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Commits on Jun 30, 2012
@ctb kmer-percolation 27fa6ec
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+A good way to publish -- arXiv FTW
+:author: C\. Titus Brown
+:tags: papers,arxiv
+:date: 2012-06-29
+:slug: science-f-yeah
+:category: science
+(Or, "A better way to publish bioinformatics.")
+We just got word that our paper, "Scaling metagenome assembly with
+probabilistic de Bruijn graphs" `[ arXiv ]
+<>`__ `[ github ]
+<>`__ has been
+accepted for publication in PNAS. (Yay!) I just posted the final
+version to github, and the arXiv PDF should be updated to the third
+version on Tuesday or Wednesday (July 3rd or 4th). We're very happy,
+not least because this is my first senior author paper and my grad
+student Jason Pell's first first-author paper.
+But we have other reasons to be happy, too.
+You see, back in December when we submitted the paper `(on Dec 28th,
+2011) <>`__, I
+took the relatively unusual step of posting it to `arXiv
+<>`__, a preprint server. This made the paper
+available before peer review, which isn't something that we tend to do
+in bioinformatics or biology, for whatever reason.
+The paper didn't exactly sink like a rock, but I didn't get much in
+the way of feedback or publicity from making it available. That's OK,
+it sounds pretty esoteric -- it involves biology, computer science,
+and physics, and discusses DNA shotgun sequencing, metagenomics,
+probabilistic data structures, and percolation theory. Apart from
+being nearly impossible to review from a position of expertise (my
+group may actually be the world expert on the intersection of these
+four topics, solely because we wrote this paper), the paper seemed
+reasonably impenetrable to pretty much any audience. Oh well.
+Then two super neat things happened.
+First, about a month ago I received a request to review a paper on
+`quip <>`__, a DNA
+sequence compression package that uses probabilistic data structures.
+I was asked to review it because they cited our arXiv paper (yes, you
+can cite arXiv papers -- it's archival!) I did review the quip paper
+(it's a great paper) and I hope it appears soon. (I signed the review,
+Second, about two weeks ago I heard about `Minia
+<>`__, an assembler that used an extension
+of our basic idea to do really low-memory assembly of the human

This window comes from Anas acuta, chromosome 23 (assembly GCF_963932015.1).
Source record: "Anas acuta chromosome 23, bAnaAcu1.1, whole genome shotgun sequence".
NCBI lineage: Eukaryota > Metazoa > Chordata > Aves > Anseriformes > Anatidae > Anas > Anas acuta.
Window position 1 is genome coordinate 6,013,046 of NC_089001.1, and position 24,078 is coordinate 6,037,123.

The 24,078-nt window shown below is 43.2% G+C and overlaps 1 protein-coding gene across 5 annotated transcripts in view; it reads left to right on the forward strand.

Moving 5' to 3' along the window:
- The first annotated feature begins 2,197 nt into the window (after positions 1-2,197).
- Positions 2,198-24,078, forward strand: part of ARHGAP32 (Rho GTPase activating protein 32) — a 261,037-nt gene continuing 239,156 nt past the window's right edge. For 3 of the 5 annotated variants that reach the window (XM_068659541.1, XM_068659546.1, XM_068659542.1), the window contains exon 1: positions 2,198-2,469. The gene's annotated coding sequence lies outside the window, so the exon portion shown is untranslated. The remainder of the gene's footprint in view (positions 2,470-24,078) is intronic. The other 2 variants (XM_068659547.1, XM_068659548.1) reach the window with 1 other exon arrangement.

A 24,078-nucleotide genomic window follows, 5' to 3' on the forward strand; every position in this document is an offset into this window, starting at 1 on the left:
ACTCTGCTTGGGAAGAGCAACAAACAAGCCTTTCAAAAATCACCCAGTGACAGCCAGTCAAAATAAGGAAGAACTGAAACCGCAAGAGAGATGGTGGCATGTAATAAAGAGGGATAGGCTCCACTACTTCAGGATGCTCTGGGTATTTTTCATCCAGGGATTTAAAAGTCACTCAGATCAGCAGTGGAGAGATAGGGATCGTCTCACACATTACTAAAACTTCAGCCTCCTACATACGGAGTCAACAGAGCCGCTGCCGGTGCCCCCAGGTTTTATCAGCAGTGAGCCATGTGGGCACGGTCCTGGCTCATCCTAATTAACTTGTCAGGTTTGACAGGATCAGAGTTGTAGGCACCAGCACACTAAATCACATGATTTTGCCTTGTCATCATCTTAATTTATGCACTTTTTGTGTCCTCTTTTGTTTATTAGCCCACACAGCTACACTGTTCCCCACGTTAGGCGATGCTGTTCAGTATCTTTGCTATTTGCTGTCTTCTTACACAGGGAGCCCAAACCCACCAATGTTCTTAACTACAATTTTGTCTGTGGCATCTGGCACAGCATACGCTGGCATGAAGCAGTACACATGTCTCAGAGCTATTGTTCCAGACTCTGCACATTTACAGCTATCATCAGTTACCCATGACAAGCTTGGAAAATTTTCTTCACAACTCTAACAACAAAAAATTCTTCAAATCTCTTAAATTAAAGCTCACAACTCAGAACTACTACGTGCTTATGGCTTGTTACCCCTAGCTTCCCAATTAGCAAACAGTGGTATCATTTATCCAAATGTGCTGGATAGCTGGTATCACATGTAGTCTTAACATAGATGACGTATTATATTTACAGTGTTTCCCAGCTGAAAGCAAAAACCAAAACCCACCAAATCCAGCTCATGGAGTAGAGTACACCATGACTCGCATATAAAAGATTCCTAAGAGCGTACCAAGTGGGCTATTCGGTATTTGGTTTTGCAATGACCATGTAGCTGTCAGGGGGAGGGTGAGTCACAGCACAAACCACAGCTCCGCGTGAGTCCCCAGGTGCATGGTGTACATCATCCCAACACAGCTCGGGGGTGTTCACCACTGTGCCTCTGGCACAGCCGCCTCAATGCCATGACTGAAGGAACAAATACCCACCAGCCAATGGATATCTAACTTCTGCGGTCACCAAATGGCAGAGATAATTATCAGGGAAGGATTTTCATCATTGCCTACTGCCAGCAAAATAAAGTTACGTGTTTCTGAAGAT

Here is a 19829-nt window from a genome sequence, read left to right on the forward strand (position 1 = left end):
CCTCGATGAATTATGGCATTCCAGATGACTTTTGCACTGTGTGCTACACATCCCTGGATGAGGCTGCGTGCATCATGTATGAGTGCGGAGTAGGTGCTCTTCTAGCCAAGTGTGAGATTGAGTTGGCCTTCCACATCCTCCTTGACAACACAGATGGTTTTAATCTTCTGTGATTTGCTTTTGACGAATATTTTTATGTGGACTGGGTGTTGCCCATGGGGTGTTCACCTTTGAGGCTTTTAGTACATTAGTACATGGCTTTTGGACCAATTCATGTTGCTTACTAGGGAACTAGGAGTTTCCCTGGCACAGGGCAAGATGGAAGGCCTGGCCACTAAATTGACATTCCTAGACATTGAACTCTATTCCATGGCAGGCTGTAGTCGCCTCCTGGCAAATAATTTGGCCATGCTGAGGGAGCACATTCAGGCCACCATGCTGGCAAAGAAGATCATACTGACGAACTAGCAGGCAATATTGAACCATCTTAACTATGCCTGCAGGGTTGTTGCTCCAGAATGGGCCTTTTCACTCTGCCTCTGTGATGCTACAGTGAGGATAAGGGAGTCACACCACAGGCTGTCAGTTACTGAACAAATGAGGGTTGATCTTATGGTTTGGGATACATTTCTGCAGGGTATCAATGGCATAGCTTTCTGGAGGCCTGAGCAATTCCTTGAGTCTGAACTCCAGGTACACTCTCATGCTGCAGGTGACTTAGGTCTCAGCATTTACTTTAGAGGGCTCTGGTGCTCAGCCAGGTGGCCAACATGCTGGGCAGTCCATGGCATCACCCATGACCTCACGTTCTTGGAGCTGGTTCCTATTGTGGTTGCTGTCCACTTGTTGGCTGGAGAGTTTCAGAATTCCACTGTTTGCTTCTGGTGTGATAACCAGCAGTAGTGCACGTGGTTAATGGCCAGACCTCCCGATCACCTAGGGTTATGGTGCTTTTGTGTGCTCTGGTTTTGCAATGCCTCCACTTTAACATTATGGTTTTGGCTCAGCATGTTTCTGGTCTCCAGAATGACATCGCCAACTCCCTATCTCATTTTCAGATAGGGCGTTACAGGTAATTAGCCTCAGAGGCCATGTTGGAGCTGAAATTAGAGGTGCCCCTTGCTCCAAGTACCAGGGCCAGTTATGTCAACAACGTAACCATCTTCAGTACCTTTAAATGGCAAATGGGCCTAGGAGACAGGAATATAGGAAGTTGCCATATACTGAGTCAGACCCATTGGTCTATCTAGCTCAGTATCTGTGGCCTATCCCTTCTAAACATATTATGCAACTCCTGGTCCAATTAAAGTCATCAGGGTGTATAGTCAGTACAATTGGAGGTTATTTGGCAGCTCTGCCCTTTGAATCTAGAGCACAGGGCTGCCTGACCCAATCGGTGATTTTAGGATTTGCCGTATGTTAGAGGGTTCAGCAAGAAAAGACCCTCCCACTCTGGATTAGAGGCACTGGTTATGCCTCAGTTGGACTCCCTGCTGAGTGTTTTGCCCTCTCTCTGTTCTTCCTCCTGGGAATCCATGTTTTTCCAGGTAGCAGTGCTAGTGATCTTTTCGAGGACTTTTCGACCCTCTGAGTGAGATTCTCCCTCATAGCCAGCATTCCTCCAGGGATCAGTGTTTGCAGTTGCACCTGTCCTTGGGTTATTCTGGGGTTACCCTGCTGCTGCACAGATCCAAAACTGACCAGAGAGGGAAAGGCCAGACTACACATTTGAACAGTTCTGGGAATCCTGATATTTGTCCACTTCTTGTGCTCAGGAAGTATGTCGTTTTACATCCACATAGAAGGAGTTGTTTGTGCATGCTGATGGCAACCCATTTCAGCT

+genome. What was ultra cool about this is that Rayan Chikhi, one of
+the authors, told me directly that they built off of our paper: ::
+ Thanks for sharing your pre-prints on arxiv, our article is a direct
+ consequence of that action!
+So, not only does our newly-accepted PNAS paper have two citations,
+both from *before* it was accepted, but another group has already
+extended our approach in a new direction (which looks pretty
+significant to me, BTW).
+This just seems to be the right way to do science, to me: minimum time
+from paper to exposure to (possible) extension.
+To be clear, I don't want to claim that our paper is super
+consequential (that'll wait for another blog post ;) or even that the
+Minia assembler is an amazing breakthrough that totally built off of
+our giant contribution. I just think it demonstrates a way to
+accelerate bioinformatics research -- which we should be doing, yeh?
+Incidentally, Cameron Neylon, the new advocacy director for PLoS, told
+me that in physics (where they've been using arXiv for 20 years or
+more) the citation count for papers peaks right around the point where
+they're *accepted* for publication -- because by then they're old hat:
+everyone has read them on arXiv already. Wow, physics and
+bioinformatics publication culture sure is different :).
+p.s. Note that the paper is under embargo until it's formally
+published. I'm not sure what that means in the age of blogs, exactly,
+but if you're a NY Times reporter just itchin' to write a front-page
+story about our paper... please wait, okay?

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